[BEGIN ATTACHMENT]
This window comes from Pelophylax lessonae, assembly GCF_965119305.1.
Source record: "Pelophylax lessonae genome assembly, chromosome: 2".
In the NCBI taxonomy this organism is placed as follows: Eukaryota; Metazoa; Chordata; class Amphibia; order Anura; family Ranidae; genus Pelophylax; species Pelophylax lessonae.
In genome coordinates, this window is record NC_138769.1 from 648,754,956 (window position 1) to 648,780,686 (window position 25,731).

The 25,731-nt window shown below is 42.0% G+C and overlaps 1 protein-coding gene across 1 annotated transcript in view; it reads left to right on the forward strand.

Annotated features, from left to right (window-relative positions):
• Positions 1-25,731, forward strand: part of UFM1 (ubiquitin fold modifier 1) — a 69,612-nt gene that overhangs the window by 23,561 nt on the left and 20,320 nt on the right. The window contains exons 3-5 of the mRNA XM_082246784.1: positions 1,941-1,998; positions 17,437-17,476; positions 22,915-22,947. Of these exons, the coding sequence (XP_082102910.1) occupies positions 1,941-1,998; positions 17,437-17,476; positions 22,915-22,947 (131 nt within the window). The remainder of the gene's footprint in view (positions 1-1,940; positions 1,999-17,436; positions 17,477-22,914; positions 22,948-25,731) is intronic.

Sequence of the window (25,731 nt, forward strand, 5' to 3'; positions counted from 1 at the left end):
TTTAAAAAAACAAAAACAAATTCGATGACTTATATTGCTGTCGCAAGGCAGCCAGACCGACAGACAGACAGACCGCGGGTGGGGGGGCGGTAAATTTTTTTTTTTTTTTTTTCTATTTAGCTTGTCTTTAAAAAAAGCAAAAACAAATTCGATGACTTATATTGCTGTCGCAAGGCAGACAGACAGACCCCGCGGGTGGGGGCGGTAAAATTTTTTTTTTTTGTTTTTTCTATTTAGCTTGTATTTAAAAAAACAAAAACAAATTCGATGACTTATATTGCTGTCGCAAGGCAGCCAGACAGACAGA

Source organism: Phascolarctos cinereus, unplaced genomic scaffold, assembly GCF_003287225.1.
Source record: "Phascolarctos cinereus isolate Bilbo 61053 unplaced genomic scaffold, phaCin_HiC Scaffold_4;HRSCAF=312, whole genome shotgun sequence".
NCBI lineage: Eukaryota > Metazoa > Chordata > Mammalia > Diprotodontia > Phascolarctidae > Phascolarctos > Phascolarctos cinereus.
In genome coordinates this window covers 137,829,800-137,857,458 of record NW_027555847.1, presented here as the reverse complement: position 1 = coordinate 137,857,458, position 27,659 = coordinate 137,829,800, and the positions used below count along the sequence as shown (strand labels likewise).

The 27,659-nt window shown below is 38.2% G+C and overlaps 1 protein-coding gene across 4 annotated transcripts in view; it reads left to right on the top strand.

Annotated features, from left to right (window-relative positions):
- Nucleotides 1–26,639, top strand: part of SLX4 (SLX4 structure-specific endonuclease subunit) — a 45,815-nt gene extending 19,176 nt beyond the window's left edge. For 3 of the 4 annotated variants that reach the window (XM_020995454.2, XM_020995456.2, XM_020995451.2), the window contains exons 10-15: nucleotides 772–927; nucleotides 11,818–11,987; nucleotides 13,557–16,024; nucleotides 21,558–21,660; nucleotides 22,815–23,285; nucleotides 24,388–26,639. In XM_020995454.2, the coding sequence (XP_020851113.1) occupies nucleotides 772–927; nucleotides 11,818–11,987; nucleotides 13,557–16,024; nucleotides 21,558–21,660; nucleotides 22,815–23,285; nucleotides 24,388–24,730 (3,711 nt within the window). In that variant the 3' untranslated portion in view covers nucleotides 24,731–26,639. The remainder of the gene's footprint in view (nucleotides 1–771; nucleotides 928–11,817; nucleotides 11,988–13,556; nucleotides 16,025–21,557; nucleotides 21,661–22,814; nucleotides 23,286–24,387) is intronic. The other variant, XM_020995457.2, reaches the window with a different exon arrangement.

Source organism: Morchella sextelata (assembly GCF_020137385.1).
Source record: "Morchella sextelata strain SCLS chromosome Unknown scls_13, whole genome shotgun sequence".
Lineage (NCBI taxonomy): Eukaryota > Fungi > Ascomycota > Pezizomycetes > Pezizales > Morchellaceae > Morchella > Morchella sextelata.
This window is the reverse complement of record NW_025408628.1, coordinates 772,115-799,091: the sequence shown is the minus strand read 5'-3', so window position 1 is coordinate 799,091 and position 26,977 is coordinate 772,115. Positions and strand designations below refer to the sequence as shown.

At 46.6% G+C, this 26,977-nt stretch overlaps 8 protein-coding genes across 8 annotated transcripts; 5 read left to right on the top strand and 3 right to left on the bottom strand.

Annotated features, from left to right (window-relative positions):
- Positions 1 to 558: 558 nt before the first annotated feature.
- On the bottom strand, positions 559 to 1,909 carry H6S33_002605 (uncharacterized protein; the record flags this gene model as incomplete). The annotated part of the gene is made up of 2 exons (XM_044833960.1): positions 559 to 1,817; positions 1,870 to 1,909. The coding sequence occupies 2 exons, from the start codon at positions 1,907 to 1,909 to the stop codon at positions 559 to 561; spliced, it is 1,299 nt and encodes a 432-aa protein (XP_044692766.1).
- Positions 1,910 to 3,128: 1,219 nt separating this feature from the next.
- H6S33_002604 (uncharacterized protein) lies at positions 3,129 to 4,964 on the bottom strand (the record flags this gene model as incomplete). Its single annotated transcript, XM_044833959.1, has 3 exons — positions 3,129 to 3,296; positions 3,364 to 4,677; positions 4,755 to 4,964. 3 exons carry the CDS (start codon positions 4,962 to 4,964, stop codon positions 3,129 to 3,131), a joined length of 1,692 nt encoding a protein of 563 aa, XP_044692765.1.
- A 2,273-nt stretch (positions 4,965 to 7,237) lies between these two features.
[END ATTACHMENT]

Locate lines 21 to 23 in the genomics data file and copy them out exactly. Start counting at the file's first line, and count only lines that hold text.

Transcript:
At 46.6% G+C, this 26,977-nt stretch overlaps 8 protein-coding genes across 8 annotated transcripts; 5 read left to right on the top strand and 3 right to left on the bottom strand.

Annotated features, from left to right (window-relative positions):
- Positions 1 to 558: 558 nt before the first annotated feature.